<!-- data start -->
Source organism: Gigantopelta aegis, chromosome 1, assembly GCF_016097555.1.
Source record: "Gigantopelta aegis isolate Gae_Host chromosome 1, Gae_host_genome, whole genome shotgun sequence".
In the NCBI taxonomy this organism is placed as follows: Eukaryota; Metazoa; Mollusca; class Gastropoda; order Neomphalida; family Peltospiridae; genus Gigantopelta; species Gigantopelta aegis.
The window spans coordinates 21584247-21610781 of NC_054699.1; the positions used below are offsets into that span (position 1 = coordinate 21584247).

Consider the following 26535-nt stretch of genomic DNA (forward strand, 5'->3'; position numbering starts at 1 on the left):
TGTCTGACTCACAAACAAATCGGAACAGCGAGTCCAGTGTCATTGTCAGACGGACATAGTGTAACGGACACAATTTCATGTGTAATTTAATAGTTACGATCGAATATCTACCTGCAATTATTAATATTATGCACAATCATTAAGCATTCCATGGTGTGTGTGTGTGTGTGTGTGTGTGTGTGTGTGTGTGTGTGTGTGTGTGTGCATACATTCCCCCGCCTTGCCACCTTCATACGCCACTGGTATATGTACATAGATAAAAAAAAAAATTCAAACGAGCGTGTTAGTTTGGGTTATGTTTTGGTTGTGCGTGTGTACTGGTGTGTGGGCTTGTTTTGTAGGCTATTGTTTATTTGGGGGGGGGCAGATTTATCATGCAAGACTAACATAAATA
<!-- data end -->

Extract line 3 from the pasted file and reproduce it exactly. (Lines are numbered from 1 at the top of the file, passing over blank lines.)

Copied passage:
In the NCBI taxonomy this organism is placed as follows: Eukaryota; Metazoa; Mollusca; class Gastropoda; order Neomphalida; family Peltospiridae; genus Gigantopelta; species Gigantopelta aegis.